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Roulston v. Colvin

United States District Court, W.D. Arkansas, Fort Smith Division

May 22, 2015

KRISTI DAWN ROULSTON o/b/o RANDY LEE ROULSTON (deceased), Plaintiff,
v.
CAROLYN W. COLVIN, [1] Commissioner Social Security Administration, Defendant.

MEMORANDUM OPINION AND ORDER

JAMES R. MARSCHEWSKI, Magistrate Judge.

On September 10, 2010, Plaintiff, Randy Roulston, appealed to this Court from the denial of his application for social security disability benefits by the Commissioner of the Social Security Administration (hereinafter "Commissioner"). ECF No. 1. On June 22, 2011, Kristi Roulston was substituted as Plaintiff, following Randy's death. The matter was remanded for further consideration, pursuant to sentence four, 42 U.S.C. § 405(g) on August 12, 2011. ECF Nos. 12, 13.

I. Background:

Plaintiff filed a Motion for An Award of Attorney Fees Under The Equal Access to Justice Act, (hereinafter the "EAJA"), on November 2, 2011. ECF No. 14, 15. On November 9, 2011, the undersigned entered an Order awarding Plaintiff $4, 674.76 in attorney fees pursuant to the EAJA, to be paid in addition to, but not out of, any past due benefits which Plaintiff may be awarded in the future. ECF No. 17.

On May 5, 2015, Plaintiff s attorney filed a motion for attorney's fees pursuant to 42 U.S.C. § 406(b). ECF No. 20. Counsel requests attorney's fees pursuant to 42 U.S.C. § 406(b) in the amount of $6, 018.00. ECF No. 20. This matter is currently before the undersigned by consent of the parties. ECF No. 5.

II. Applicable Law:

Under both the EAJA and 42 U.S.C. § 406(b), courts may award attorney fees to prevailing claimants and their attorneys. Gisbrecht v. Barnhart, 535 U.S. 789, 796 (2002). A double recovery, however, is not permitted. When both awards are granted, the attorney must refund the lesser award to the client. Id. "Thus, an EAJA award offsets an award under Section 406(b), so that the amount of the total past-due benefits the claimant actually receives will be increased by the EAJA award up to the point the claimant receives 100 percent of the past-due benefits." Id. (quotations and ellipses omitted).

The basis for counsel's motion, 42 U.S.C. § 406, deals with the administrative and judicial review stages in Social Security proceedings discretely-" § 406(a) governs fees for representation in administrative proceedings; § 406(b) controls fees for representation in court." Id. at 794. Unlike the Equal Access to Justice Act ("EAJA"), 42 U.S.C. § 406(b) does not authorize the prevailing party to recover fees from the losing party. Id. at 802. "Section 406(b) is of another genre: It authorizes fees payable from the successful party's recovery." Id.

Congress enacted § 406(b) to "protect claimants against inordinately large fees' and also to ensure that attorneys representing successful claimants would not risk nonpayment of [appropriate] fees.'" Id. at 805. Recognizing that contingent-fee agreements are the primary means by which fees are set for successfully representing Social Security benefits claimants in court, section 406(b) calls for court review of such arrangements as an independent check, to assure that they yield "reasonable results in particular cases." Id. at 807. Therefore, even if the contingency-fee agreement is at or below the 25 percent boundary, "the attorney for the successful claimant must show that the fee sought is reasonable for the services rendered." Id. at 807.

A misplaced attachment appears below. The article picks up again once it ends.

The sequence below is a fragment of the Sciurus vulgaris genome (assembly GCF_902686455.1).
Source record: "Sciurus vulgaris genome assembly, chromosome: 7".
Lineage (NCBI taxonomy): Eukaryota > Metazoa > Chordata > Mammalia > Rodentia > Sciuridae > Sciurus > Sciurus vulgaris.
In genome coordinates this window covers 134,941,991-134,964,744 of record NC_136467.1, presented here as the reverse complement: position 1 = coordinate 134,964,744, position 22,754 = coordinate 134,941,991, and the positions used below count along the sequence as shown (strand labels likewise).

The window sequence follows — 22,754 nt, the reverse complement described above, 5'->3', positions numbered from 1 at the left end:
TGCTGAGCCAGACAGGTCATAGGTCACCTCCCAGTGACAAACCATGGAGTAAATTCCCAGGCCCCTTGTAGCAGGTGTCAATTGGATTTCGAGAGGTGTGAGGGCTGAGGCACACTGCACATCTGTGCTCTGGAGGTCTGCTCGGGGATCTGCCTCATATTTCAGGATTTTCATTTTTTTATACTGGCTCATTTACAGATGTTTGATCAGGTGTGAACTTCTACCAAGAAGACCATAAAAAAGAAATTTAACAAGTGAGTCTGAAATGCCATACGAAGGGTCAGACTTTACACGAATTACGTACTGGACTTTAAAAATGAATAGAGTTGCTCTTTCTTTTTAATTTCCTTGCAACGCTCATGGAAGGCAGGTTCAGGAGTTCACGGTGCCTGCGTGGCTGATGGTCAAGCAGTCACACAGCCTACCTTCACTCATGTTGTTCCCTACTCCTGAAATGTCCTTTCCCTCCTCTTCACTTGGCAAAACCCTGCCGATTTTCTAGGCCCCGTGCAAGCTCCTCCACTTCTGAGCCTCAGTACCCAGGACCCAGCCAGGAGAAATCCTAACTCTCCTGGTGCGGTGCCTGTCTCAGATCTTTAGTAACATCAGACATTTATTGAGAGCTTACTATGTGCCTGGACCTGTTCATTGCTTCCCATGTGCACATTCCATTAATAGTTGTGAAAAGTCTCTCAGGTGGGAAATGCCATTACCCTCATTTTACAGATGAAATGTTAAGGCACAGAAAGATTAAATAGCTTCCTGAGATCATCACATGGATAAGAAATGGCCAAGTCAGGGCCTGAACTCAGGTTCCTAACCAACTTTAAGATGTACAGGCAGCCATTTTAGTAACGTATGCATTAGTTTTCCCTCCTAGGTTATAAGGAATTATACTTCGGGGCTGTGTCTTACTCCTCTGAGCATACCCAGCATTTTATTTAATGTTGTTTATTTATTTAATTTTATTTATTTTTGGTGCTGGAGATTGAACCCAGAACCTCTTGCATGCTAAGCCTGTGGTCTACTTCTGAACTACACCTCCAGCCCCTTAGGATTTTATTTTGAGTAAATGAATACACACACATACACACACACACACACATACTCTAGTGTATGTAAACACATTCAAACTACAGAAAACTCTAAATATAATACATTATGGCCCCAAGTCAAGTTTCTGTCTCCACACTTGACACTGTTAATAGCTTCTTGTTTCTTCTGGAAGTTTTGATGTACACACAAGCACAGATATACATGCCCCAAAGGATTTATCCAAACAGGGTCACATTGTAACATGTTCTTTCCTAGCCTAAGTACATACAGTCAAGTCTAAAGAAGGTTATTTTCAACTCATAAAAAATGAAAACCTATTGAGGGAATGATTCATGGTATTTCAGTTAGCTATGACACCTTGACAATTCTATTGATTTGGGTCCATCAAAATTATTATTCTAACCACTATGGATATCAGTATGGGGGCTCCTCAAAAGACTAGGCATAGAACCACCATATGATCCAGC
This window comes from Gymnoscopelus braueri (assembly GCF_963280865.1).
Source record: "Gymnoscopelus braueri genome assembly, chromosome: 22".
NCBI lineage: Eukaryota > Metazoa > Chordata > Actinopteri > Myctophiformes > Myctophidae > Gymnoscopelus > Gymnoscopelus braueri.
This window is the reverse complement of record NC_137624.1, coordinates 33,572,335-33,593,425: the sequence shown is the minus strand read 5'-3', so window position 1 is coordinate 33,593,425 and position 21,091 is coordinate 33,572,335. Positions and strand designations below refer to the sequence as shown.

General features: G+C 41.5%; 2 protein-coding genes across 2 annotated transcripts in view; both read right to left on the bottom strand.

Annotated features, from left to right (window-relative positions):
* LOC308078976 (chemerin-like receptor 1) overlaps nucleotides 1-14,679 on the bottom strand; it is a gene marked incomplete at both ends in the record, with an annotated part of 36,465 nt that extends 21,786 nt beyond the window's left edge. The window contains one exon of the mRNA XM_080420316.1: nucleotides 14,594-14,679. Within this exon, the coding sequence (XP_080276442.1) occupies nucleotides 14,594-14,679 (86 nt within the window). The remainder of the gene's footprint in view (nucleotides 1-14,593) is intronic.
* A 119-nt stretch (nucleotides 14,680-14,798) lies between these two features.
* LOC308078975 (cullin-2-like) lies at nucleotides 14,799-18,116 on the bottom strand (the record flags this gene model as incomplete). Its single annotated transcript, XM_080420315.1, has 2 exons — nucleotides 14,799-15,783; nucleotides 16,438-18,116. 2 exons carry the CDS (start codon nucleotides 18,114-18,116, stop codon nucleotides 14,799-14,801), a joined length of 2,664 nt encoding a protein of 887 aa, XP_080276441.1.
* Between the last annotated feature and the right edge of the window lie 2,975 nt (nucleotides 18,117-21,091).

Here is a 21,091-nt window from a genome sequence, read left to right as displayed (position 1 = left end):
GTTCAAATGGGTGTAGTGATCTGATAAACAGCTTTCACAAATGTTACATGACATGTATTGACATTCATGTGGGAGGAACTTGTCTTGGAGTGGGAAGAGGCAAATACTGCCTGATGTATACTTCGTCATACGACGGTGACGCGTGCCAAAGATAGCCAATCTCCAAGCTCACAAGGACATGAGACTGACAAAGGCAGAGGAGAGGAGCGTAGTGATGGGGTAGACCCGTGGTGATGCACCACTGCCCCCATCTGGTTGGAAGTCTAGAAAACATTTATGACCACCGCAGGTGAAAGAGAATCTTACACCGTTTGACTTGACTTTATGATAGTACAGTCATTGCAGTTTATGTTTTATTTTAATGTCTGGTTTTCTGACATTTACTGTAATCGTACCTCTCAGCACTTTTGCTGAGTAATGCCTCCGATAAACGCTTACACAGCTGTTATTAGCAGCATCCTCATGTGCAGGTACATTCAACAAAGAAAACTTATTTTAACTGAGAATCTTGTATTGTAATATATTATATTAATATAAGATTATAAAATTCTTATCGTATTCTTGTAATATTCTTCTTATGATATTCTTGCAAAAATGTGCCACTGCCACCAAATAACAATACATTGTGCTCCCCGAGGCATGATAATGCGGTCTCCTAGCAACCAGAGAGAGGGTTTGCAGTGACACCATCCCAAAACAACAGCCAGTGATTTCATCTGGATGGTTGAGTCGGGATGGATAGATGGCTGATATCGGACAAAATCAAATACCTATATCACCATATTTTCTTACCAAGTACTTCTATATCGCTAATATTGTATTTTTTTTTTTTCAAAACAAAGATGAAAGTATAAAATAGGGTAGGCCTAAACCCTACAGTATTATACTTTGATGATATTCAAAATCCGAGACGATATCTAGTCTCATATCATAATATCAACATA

District courts are tasked with the responsibility of conducting an "independent check" to ensure the fee award is reasonable. Id. A court should determine whether a downward adjustment of an attorney's recovery is appropriate "based on the character of the representation and the results the attorney achieved." Id. at 808. To avoid a windfall to a successful claimant's attorney, the court should make a downward adjustment "[i]f the award of benefits is large in comparison to the amount of time counsel spent on the case." Id.

III. Discussion:

The court, having reviewed this case in light of Gisbrecht, is required to give primacy to the contingent-fee agreement. Here, the agreement calls for a fee of 25 percent of past-due benefits or a flat fee of $6, 000.00, the same benchmark percentage permitted by statute. See 42 U.S.C. § 406(b)(1)(A). The court finds that Ms. Gibbons is not responsible for any delay allowing him to "profit from the accumulation of benefits during the pendency of the case in court, " nor are the benefits "large in comparison to the amount of time counsel spent on the case." Gisbrecht, 535 U.S. at 808. (Ms. Gibbons alleges to have spent 29.80 hours working on the substance of this matter, representing an hourly rate of $201.95. ECF No. 17.) The court further finds that Ms. Gibbons achieved a favorable result for Plaintiff and bore the risk of no payment under the contingency-fee agreement had Plaintiff not been successful. In accordance with Gisbrecht, the court concludes that Plaintiff's counsel has met the burden of showing the reasonableness of the fees requested under 42 U.S.C. § 406(b), and is entitled to an award of $6, 018.00.

IV. Conclusion:

Accordingly, Plaintiff's application for attorney's fees pursuant to 42 U.S.C. § 406(b), is granted in the amount of $6, 018.00. While we do note that Plaintiff was awarded an EAJA fee in the amount of $4, 674.76, Plaintiff's counsel contends that she will refund this amount to the Plaintiff. Therefore, we will award Plaintiff's counsel the full $6, 018.00 fee. Plaintiff's attorney is further directed to remit to Plaintiff the smaller fee awarded to Plaintiff pursuant to the EAJA in the amount of $4, 674.76.


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